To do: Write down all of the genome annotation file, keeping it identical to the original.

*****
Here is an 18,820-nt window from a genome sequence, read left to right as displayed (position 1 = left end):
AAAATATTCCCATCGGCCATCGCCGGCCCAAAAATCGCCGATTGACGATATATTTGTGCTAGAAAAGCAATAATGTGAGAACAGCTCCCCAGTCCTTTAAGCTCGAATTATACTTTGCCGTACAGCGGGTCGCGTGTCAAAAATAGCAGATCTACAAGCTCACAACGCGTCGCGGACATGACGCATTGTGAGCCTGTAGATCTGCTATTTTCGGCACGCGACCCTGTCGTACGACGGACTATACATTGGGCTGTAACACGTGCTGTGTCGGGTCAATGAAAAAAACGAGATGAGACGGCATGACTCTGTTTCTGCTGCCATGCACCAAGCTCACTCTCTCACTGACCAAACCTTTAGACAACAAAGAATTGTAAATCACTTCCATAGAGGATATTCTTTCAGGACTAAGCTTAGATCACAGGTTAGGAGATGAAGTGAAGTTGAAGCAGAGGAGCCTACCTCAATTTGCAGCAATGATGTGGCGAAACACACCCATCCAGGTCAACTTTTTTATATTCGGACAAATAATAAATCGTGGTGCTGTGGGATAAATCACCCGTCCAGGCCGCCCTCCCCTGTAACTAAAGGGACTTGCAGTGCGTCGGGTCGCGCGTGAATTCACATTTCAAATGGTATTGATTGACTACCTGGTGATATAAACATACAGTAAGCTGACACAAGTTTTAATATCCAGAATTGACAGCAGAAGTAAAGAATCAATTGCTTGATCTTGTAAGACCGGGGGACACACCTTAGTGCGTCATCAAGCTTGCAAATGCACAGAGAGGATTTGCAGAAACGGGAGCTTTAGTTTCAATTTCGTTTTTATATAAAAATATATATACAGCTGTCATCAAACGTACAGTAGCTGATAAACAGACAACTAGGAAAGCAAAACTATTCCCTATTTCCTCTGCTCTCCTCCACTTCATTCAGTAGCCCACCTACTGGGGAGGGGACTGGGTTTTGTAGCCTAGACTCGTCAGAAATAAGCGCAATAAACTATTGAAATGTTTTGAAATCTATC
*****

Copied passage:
Here is an 18,820-nt window from a genome sequence, read left to right as displayed (position 1 = left end):
AAAATATTCCCATCGGCCATCGCCGGCCCAAAAATCGCCGATTGACGATATATTTGTGCTAGAAAAGCAATAATGTGAGAACAGCTCCCCAGTCCTTTAAGCTCGAATTATACTTTGCCGTACAGCGGGTCGCGTGTCAAAAATAGCAGATCTACAAGCTCACAACGCGTCGCGGACATGACGCATTGTGAGCCTGTAGATCTGCTATTTTCGGCACGCGACCCTGTCGTACGACGGACTATACATTGGGCTGTAACACGTGCTGTGTCGGGTCAATGAAAAAAACGAGATGAGACGGCATGACTCTGTTTCTGCTGCCATGCACCAAGCTCACTCTCTCACTGACCAAACCTTTAGACAACAAAGAATTGTAAATCACTTCCATAGAGGATATTCTTTCAGGACTAAGCTTAGATCACAGGTTAGGAGATGAAGTGAAGTTGAAGCAGAGGAGCCTACCTCAATTTGCAGCAATGATGTGGCGAAACACACCCATCCAGGTCAACTTTTTTATATTCGGACAAATAATAAATCGTGGTGCTGTGGGATAAATCACCCGTCCAGGCCGCCCTCCCCTGTAACTAAAGGGACTTGCAGTGCGTCGGGTCGCGCGTGAATTCACATTTCAAATGGTATTGATTGACTACCTGGTGATATAAACATACAGTAAGCTGACACAAGTTTTAATATCCAGAATTGACAGCAGAAGTAAAGAATCAATTGCTTGATCTTGTAAGACCGGGGGACACACCTTAGTGCGTCATCAAGCTTGCAAATGCACAGAGAGGATTTGCAGAAACGGGAGCTTTAGTTTCAATTTCGTTTTTATATAAAAATATATATACAGCTGTCATCAAACGTACAGTAGCTGATAAACAGACAACTAGGAAAGCAAAACTATTCCCTATTTCCTCTGCTCTCCTCCACTTCATTCAGTAGCCCACCTACTGGGGAGGGGACTGGGTTTTGTAGCCTAGACTCGTCAGAAATAAGCGCAATAAACTATTGAAATGTTTTGAAATCTATC